Saturday, May 14, 2005

Thursday's Library of Congress concert by the Academie fur Alte Musik, Berlin, pointed up this fine period-instrument orchestra's stylistic omnivorousness. It embraced a lean tone and rhythmic thrust typical of German early music ensembles, a recognizably French brand of regal swagger, the smooth finish of the best English bands, and the punchy, rustic colors of Italian period players.

Stylistic emphases shifted playfully, sometimes within a single piece. The ensemble's wittily elephantine approach to the Minuet in a suite from Handel's opera "Almira" was a startling departure from the spare elegance of the surrounding movements. So was the aggressively staccato treatment of the introduction to Vivaldi's D-Minor Concerto for Two Oboes, RV 535, which gave way to a breezily energetic treatment of the rest of the work.

The distinctive personalities of the players were also allowed to emerge in differing approaches to the music, as in the lively solo interchanges in J.S. Bach's D-Minor Concerto for Two Violins, BWV 1043, between the extroverted Georg Kallweit (who also led the Academie in the concerto) and the alluringly nuanced Midori Seiler. And the athletic reading of the piece that Kallweit led showed a rather different side of Bach than the more molded, mercurial performance of his Orchestral Suite No. 1, led by violinist Stephan Mai.

Throughout the evening, the orchestra's level of virtuosity, ensemble and interpretive cohesion made the 17 musicians seem to breathe and think as one.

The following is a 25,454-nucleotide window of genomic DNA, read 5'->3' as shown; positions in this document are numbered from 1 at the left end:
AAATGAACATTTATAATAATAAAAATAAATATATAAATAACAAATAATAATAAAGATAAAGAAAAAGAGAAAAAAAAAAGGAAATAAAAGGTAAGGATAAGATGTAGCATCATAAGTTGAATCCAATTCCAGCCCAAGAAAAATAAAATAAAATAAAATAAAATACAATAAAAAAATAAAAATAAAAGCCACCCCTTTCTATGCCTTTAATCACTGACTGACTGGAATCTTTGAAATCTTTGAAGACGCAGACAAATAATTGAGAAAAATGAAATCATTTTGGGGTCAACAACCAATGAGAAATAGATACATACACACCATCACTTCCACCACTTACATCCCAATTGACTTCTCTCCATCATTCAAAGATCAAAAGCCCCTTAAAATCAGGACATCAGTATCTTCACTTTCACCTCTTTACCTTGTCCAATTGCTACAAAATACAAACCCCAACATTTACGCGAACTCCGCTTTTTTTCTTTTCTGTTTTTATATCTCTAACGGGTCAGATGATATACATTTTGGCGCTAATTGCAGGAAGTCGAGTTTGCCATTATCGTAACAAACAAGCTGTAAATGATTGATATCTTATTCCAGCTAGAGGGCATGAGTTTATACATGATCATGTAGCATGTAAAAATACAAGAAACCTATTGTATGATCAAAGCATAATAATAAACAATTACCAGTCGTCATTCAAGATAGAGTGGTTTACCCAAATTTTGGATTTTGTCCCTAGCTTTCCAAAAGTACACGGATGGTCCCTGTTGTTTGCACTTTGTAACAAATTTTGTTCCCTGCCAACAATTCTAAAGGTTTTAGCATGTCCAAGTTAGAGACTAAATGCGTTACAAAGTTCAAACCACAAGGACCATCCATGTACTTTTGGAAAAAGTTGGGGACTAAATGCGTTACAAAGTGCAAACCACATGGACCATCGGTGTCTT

-- Joe Banno

Emerson String Quartet

It was a rare moment at the Music Center at Strathmore on Thursday night. After standing ovations at the concert's end brought calls for an encore, the Emerson String Quartet complied with a surreally tranquil version of the chorale ending to Bach's "Art of the Fugue." The group's account had the impact of a benediction -- not a sound was heard for five hushed seconds afterward in a concert hall filled to the brim.

The Emerson was the first string quartet to play in this new venue. Chamber music ensembles face acoustical problems in capacious concert halls. From my seat about a dozen rows from the stage, the opening Mendelssohn -- his Quartet, Op. 12 -- radiated the shimmering exuberance and dulcet grace this youthful piece needs. But the total effect sounded muted, as if played in another room.

The musicians gave a moving account of Joan Tower's "Incandescent," dedicated to this quartet. The players brought to life all the tension Tower has described as her goal: "What I try to do in my music, particularly in this piece, is to create a heat from within." As the work unfolded, the Emerson gradually collected melodic strands, rhythms and textures, building them up to a white heat that exploded with blinding luminescence at the end.

"Incandescent" did not suffer from sonic problems, but, to some extent, Beethoven's Quartet in C-sharp Minor, Op. 131, did. The cello and viola noticeably outweighed the violins, even though this group stands while playing (with the cello on a podium). Nevertheless, the performance was an inviting one, with strains of resignation and ethereal bliss unlike the more unsettling, angst-ridden interpretations of some other ensembles.

The Washington Performing Arts Society sponsored the event.

-- Cecelia Porter

Wolfgang Panhofer

Wolfgang Panhofer's concert Thursday night at the Embassy of Austria was brave, bold and brazen. Brave to go onstage and play an entire recital with just cello, unaccompanied. Bold to present a program of unfamiliar 20th- and 21st-century Austrian composers (plus one lovely Bach suite). And brazen to offer a conceptual encore by an American.

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